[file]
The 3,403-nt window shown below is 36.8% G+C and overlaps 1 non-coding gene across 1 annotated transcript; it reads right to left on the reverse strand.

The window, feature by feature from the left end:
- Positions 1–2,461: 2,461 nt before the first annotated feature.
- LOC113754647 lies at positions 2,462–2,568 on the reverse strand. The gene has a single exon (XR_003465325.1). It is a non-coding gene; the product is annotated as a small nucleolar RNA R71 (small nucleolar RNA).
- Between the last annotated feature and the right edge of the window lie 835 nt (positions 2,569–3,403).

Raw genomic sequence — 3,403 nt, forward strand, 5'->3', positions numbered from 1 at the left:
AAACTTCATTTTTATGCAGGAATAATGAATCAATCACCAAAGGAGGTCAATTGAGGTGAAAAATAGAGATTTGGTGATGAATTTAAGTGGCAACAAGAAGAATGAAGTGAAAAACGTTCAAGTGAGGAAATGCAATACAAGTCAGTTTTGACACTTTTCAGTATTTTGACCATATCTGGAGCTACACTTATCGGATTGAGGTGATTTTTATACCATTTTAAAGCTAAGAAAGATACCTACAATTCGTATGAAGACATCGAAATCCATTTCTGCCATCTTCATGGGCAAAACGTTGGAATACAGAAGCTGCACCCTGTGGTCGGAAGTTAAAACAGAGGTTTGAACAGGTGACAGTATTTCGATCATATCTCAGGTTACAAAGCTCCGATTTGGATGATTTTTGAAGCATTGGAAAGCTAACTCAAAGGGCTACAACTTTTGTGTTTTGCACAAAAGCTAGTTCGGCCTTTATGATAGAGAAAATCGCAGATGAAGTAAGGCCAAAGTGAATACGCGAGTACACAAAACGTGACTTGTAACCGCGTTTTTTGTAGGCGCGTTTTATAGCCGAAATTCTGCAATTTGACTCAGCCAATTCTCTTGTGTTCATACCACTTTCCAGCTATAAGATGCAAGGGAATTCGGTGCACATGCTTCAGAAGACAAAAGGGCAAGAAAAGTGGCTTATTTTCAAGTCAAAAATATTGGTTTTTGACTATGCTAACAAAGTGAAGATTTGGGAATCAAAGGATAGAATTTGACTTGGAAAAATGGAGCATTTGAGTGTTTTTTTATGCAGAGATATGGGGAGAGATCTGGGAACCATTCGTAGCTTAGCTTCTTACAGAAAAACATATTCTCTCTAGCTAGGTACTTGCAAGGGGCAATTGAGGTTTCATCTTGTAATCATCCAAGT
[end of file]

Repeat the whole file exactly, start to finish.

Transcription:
The 3,403-nt window shown below is 36.8% G+C and overlaps 1 non-coding gene across 1 annotated transcript; it reads right to left on the reverse strand.

The window, feature by feature from the left end:
- Positions 1–2,461: 2,461 nt before the first annotated feature.
- LOC113754647 lies at positions 2,462–2,568 on the reverse strand. The gene has a single exon (XR_003465325.1). It is a non-coding gene; the product is annotated as a small nucleolar RNA R71 (small nucleolar RNA).
- Between the last annotated feature and the right edge of the window lie 835 nt (positions 2,569–3,403).

Raw genomic sequence — 3,403 nt, forward strand, 5'->3', positions numbered from 1 at the left:
AAACTTCATTTTTATGCAGGAATAATGAATCAATCACCAAAGGAGGTCAATTGAGGTGAAAAATAGAGATTTGGTGATGAATTTAAGTGGCAACAAGAAGAATGAAGTGAAAAACGTTCAAGTGAGGAAATGCAATACAAGTCAGTTTTGACACTTTTCAGTATTTTGACCATATCTGGAGCTACACTTATCGGATTGAGGTGATTTTTATACCATTTTAAAGCTAAGAAAGATACCTACAATTCGTATGAAGACATCGAAATCCATTTCTGCCATCTTCATGGGCAAAACGTTGGAATACAGAAGCTGCACCCTGTGGTCGGAAGTTAAAACAGAGGTTTGAACAGGTGACAGTATTTCGATCATATCTCAGGTTACAAAGCTCCGATTTGGATGATTTTTGAAGCATTGGAAAGCTAACTCAAAGGGCTACAACTTTTGTGTTTTGCACAAAAGCTAGTTCGGCCTTTATGATAGAGAAAATCGCAGATGAAGTAAGGCCAAAGTGAATACGCGAGTACACAAAACGTGACTTGTAACCGCGTTTTTTGTAGGCGCGTTTTATAGCCGAAATTCTGCAATTTGACTCAGCCAATTCTCTTGTGTTCATACCACTTTCCAGCTATAAGATGCAAGGGAATTCGGTGCACATGCTTCAGAAGACAAAAGGGCAAGAAAAGTGGCTTATTTTCAAGTCAAAAATATTGGTTTTTGACTATGCTAACAAAGTGAAGATTTGGGAATCAAAGGATAGAATTTGACTTGGAAAAATGGAGCATTTGAGTGTTTTTTTATGCAGAGATATGGGGAGAGATCTGGGAACCATTCGTAGCTTAGCTTCTTACAGAAAAACATATTCTCTCTAGCTAGGTACTTGCAAGGGGCAATTGAGGTTTCATCTTGTAATCATCCAAGT